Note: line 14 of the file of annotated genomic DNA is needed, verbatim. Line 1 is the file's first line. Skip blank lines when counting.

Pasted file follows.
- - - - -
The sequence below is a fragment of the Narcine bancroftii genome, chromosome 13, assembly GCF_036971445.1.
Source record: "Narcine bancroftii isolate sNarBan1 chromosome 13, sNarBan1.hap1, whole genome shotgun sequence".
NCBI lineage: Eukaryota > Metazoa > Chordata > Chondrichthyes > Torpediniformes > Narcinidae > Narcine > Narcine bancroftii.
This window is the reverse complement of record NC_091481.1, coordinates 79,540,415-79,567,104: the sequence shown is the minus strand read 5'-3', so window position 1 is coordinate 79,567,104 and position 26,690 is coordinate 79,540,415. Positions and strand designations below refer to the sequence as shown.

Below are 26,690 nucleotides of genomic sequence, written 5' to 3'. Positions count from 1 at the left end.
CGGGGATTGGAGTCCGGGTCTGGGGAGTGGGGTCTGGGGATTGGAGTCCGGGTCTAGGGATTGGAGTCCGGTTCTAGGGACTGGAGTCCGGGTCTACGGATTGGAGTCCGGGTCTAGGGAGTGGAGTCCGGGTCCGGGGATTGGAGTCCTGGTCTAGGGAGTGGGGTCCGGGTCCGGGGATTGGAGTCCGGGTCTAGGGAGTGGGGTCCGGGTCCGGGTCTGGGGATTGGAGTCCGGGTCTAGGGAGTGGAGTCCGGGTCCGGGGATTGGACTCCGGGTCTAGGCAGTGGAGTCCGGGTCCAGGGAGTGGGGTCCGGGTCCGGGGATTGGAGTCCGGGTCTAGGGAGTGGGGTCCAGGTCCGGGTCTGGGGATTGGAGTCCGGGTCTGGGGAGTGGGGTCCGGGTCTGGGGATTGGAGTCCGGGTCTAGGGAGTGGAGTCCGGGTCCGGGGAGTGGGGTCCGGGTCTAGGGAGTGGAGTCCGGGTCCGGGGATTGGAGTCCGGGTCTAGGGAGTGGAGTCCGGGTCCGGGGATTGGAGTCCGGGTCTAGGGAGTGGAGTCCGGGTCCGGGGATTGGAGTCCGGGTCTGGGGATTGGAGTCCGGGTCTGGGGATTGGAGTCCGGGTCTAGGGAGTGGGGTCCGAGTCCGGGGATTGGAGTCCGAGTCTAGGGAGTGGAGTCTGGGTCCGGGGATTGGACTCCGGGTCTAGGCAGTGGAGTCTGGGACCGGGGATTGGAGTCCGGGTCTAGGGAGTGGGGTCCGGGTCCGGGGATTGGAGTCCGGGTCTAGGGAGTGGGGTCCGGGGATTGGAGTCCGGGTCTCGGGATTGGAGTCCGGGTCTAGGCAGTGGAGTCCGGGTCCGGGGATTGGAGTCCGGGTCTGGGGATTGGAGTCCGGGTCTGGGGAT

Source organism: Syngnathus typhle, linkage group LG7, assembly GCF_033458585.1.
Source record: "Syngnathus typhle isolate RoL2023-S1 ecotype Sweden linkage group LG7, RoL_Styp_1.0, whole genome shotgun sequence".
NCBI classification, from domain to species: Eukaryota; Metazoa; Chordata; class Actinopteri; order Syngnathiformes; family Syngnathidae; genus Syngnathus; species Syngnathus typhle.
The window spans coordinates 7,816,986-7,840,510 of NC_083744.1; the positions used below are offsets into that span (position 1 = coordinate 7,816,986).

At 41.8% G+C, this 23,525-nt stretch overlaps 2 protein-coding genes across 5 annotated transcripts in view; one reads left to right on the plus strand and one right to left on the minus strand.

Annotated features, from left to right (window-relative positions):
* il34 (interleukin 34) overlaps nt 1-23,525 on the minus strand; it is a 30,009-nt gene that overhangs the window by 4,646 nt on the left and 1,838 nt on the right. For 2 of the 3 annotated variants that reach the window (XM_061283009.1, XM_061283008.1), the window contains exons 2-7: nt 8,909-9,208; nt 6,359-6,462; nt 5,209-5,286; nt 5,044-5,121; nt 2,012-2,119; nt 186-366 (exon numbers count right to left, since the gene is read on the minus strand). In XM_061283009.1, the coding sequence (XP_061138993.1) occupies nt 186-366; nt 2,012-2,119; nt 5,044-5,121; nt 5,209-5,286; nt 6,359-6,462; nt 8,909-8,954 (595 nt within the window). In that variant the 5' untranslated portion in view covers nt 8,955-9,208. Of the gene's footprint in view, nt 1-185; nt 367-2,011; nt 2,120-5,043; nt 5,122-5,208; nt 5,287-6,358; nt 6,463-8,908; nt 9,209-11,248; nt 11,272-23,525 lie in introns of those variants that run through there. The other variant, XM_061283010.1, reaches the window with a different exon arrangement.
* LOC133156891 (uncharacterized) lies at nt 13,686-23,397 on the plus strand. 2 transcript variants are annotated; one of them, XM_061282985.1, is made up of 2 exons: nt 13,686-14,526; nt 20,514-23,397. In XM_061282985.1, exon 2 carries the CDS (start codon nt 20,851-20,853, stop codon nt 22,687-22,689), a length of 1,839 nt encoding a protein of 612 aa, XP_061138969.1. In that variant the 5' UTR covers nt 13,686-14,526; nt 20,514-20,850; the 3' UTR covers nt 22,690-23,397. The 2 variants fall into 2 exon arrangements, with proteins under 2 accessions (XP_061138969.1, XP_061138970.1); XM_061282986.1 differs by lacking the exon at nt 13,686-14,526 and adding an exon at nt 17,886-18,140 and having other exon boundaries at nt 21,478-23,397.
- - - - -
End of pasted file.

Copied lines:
* LOC133156891 (uncharacterized) lies at nt 13,686-23,397 on the plus strand. 2 transcript variants are annotated; one of them, XM_061282985.1, is made up of 2 exons: nt 13,686-14,526; nt 20,514-23,397. In XM_061282985.1, exon 2 carries the CDS (start codon nt 20,851-20,853, stop codon nt 22,687-22,689), a length of 1,839 nt encoding a protein of 612 aa, XP_061138969.1. In that variant the 5' UTR covers nt 13,686-14,526; nt 20,514-20,850; the 3' UTR covers nt 22,690-23,397. The 2 variants fall into 2 exon arrangements, with proteins under 2 accessions (XP_061138969.1, XP_061138970.1); XM_061282986.1 differs by lacking the exon at nt 13,686-14,526 and adding an exon at nt 17,886-18,140 and having other exon boundaries at nt 21,478-23,397.